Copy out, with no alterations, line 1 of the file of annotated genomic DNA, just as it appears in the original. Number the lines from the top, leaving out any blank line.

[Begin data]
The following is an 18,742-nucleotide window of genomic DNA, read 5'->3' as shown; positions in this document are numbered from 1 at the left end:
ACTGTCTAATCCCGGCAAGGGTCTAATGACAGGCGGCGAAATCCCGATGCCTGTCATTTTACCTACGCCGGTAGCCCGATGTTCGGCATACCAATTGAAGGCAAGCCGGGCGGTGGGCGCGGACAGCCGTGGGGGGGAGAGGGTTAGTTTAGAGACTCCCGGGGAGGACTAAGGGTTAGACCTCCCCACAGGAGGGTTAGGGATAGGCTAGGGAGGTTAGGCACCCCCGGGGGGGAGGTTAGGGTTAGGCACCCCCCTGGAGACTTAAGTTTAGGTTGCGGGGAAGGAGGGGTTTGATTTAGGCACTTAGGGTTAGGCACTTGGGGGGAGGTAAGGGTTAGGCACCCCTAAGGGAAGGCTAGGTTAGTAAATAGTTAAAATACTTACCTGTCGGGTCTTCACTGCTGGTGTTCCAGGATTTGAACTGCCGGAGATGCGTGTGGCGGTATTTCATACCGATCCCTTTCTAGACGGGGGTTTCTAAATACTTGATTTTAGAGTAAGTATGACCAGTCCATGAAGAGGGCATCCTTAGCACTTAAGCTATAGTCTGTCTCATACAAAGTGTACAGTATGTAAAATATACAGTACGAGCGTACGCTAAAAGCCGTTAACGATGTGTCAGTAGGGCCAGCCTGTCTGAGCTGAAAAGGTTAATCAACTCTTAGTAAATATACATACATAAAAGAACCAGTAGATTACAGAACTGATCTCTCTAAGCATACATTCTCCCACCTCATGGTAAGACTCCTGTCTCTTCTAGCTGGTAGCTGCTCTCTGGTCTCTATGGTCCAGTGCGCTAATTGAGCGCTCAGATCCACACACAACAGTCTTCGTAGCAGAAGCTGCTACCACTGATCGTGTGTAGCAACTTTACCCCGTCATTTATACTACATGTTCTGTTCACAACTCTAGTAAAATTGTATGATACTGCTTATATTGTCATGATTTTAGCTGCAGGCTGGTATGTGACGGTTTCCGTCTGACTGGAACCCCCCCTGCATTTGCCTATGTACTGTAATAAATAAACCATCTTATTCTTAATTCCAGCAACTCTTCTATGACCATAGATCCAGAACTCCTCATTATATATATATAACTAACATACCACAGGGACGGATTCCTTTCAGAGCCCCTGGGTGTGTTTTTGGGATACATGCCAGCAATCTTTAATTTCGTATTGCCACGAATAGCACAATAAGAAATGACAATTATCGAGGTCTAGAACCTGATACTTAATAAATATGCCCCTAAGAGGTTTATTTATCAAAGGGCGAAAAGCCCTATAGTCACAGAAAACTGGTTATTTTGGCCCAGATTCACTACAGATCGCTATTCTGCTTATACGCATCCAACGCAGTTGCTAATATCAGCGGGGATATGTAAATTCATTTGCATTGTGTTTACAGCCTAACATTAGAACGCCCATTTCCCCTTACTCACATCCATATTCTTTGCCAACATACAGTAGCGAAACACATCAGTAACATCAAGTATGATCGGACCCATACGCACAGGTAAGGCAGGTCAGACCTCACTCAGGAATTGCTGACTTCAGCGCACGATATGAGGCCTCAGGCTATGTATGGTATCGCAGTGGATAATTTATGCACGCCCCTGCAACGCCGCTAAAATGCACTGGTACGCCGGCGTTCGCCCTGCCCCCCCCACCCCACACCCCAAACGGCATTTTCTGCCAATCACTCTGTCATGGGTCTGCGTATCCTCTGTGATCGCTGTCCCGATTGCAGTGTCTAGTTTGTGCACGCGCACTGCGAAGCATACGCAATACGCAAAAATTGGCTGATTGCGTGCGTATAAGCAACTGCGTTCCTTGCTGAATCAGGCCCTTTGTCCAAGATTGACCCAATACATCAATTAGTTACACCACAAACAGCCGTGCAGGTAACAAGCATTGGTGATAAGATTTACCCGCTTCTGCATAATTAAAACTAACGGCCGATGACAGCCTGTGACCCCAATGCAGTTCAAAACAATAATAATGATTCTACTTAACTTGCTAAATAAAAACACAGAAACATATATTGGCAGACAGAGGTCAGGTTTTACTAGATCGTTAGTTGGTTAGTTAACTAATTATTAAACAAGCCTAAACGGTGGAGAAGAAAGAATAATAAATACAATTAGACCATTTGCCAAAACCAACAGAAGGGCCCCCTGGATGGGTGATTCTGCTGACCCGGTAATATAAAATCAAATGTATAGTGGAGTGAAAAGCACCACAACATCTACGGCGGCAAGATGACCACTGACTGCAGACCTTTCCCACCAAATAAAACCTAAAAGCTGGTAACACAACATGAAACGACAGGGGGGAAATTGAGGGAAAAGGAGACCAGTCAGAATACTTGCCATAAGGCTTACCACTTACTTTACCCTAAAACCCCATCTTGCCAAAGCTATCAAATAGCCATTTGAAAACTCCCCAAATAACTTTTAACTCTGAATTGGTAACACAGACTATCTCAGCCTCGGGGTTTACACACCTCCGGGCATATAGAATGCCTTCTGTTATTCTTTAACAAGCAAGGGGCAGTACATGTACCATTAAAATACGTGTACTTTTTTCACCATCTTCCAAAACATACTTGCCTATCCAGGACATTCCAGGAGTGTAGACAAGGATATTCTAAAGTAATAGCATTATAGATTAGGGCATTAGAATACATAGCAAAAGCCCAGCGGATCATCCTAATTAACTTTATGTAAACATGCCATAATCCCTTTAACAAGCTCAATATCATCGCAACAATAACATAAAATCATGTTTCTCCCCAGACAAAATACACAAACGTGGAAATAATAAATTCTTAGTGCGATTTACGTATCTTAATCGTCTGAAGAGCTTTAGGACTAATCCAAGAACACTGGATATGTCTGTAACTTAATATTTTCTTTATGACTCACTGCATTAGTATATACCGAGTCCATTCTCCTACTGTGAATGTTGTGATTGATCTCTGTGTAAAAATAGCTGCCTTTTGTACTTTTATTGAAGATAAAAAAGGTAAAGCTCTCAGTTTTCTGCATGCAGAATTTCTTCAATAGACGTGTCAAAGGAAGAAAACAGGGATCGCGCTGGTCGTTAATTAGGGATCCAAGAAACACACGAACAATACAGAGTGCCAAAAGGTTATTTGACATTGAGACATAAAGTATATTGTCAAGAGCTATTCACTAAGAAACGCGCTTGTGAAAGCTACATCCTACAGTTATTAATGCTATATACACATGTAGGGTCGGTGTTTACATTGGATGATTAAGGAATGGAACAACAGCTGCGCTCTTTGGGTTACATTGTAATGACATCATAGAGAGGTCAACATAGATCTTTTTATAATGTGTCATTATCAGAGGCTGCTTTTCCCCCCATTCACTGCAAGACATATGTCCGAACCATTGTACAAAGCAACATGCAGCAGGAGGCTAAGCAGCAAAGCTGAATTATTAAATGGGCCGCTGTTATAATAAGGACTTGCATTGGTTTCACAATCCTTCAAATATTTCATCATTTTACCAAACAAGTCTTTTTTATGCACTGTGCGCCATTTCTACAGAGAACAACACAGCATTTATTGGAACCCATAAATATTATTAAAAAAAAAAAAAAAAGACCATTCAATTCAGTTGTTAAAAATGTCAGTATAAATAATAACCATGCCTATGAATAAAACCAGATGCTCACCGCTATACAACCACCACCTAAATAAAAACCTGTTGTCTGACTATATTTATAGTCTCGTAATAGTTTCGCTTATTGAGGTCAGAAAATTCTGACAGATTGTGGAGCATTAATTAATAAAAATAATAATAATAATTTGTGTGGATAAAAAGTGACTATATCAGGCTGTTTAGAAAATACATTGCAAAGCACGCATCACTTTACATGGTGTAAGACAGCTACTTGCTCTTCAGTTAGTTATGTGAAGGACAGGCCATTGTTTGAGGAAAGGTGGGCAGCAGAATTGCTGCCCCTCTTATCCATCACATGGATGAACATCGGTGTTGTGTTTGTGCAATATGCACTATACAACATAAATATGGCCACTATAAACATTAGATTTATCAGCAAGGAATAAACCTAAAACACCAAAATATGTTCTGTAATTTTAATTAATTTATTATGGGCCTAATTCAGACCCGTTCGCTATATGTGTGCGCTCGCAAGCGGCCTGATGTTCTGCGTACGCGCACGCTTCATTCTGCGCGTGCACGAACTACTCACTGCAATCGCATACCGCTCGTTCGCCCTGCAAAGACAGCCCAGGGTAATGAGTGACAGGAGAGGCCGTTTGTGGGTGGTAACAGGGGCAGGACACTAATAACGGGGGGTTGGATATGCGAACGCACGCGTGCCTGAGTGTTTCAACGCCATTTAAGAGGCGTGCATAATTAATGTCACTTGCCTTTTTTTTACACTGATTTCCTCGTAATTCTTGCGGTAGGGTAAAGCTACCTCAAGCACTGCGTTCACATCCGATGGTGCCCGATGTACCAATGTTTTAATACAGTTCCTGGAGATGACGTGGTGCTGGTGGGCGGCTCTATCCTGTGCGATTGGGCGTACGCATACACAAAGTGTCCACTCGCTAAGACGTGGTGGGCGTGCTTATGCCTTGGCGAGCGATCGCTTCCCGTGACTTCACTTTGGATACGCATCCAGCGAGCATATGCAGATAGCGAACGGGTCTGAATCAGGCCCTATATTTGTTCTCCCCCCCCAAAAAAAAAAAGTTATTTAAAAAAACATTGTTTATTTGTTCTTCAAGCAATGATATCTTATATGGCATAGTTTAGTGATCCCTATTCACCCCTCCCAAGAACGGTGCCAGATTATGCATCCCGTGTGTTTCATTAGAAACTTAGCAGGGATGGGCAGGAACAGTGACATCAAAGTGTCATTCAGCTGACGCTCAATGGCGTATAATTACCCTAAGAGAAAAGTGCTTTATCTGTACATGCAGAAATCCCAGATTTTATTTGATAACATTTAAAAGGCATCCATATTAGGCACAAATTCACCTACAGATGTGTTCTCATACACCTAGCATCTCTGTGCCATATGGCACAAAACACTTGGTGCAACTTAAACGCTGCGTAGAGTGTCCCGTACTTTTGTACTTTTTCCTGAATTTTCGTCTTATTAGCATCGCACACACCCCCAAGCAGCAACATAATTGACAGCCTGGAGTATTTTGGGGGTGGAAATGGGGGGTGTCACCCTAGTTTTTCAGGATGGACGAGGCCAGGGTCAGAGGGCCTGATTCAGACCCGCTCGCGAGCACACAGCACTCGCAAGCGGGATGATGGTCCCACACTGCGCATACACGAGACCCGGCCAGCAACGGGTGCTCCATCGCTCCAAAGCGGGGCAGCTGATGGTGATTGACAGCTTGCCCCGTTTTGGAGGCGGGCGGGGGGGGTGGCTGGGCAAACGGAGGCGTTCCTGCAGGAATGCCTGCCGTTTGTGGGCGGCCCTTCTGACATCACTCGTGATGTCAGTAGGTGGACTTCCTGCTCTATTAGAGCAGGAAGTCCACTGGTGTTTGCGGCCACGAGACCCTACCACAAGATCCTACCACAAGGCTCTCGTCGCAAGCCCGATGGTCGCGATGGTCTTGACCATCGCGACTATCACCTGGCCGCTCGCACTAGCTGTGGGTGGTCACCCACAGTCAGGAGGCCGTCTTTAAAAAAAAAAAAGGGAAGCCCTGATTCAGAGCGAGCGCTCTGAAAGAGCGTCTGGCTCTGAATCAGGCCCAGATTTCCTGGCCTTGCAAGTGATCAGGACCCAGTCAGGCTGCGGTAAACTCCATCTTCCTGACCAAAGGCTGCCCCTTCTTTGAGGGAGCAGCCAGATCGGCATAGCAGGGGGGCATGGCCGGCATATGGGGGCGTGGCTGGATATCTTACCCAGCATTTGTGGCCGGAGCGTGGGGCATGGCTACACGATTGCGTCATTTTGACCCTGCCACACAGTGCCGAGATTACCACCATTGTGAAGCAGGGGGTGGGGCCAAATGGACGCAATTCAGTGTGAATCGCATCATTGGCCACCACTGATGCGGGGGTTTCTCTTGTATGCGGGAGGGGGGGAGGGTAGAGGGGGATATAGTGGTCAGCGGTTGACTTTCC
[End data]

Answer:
The following is an 18,742-nucleotide window of genomic DNA, read 5'->3' as shown; positions in this document are numbered from 1 at the left end: